Harvey's settles Raft copying case
Harvey's has stopped using the name Raft for one of its dining ranges and pay legal costs to rival retailer Raft after copying its trademarked name. Anti Copying in Design has asked the chain to sign its code of conduct.
In addition, the furniture in the range, and the graphical style of the text used in the advertising, bore a significant resemblance to Raft's range and marketing which brought about an allegation of passing off.
Mick Quinn, Raft director complained to Harvey's in the spring about the range, fearing that consumers would think the chain was selling Raft's Indonesian reclaimed teak furniture. 'This is a great result for us, we have successfully enforced our rights against a much bigger company and have sent a clear message that we will not tolerate infringement of our rights in a business that we have worked incredibly hard to build and create a strong reputation for within the market as a quality, ethical brand,' he says.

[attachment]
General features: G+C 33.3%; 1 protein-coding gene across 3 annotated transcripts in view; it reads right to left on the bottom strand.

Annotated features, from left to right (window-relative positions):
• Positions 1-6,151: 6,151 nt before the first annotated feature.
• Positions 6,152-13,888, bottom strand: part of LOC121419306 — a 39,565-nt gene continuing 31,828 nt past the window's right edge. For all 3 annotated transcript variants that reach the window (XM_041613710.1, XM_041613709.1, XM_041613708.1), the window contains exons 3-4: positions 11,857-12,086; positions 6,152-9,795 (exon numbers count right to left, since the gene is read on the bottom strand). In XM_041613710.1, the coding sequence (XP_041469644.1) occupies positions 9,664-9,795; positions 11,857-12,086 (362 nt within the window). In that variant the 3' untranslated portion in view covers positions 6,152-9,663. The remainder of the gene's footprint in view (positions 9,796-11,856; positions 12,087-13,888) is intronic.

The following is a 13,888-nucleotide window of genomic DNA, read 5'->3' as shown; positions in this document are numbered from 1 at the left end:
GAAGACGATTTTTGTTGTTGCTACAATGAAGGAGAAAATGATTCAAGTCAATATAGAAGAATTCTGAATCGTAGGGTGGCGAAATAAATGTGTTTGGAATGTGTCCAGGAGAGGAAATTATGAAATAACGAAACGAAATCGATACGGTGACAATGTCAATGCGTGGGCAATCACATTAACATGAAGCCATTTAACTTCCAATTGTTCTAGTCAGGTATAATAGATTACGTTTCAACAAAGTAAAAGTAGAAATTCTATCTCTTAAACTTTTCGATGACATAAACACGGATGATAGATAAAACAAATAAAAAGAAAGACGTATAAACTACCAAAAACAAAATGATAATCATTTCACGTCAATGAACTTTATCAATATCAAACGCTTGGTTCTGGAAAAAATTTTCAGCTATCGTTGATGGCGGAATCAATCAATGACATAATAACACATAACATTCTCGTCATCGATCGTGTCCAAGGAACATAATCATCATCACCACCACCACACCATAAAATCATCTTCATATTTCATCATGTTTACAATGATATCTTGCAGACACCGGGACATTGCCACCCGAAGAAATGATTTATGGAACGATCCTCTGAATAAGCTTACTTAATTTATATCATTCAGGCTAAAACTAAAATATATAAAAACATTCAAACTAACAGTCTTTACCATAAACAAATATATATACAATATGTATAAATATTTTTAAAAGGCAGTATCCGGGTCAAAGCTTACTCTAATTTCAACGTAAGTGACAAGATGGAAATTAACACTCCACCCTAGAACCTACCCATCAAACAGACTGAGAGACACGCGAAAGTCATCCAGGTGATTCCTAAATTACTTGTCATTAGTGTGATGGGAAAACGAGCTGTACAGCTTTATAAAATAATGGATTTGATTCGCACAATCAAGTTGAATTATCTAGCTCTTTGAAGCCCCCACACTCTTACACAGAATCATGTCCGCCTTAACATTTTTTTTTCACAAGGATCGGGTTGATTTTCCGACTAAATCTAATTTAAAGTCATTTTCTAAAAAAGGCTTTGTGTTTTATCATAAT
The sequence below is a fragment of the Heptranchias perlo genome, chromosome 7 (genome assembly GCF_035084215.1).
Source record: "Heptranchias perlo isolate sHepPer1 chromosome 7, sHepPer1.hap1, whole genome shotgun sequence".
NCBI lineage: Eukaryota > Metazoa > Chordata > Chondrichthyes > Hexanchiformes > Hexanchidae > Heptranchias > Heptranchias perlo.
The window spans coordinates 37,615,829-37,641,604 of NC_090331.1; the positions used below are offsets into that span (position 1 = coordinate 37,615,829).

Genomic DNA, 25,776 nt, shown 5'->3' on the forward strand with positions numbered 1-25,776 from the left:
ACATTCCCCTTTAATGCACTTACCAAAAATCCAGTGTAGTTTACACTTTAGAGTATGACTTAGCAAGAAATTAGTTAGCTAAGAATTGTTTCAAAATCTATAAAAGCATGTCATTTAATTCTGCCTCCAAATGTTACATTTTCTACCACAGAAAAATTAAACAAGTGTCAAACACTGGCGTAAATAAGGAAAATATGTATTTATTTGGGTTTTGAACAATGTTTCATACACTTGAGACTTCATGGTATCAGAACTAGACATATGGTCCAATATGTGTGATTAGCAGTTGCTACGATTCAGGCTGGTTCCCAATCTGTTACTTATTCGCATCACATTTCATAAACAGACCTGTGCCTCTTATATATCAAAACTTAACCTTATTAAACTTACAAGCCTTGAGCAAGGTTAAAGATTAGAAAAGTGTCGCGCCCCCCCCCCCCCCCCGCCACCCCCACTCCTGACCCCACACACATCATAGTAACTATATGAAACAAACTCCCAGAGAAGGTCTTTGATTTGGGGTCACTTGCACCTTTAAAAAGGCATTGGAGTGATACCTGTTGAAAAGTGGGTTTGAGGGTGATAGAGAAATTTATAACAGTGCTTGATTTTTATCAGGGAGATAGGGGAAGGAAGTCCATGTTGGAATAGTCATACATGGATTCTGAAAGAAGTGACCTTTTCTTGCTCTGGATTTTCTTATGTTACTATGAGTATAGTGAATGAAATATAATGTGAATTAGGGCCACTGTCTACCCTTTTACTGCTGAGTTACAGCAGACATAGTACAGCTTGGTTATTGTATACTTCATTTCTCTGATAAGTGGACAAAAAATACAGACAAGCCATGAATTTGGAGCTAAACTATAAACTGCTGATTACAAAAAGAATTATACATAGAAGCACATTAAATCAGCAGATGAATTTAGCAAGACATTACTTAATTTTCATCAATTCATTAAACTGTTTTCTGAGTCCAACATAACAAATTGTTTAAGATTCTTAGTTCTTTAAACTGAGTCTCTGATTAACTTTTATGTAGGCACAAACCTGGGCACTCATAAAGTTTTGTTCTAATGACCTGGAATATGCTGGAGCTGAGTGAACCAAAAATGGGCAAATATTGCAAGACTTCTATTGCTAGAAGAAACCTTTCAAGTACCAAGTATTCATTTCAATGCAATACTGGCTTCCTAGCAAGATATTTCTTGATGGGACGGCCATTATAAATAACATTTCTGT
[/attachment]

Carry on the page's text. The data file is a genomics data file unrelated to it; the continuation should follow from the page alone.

'Raft demonstrated how effective pre-action correspondence can be and ensured they did not simply make empty threats. This is a key part of Raft's an effective IP protection strategy in ensuring potential infringements are followed up immediately,' says Kelly Hudson, McDaniel & Co solicitor.
Dids Macdonald ACID ceo says: 'As a positive gesture of goodwill I will be writing to invite Harvey's to sign the voluntary ACID Code of Conduct with its accompanying guidelines which aim to help retail personnel avoid unintentional infringement in the future. This is a Government endorsed initiative and part of ACID's ongoing Commission it; don't Copy it campaign.'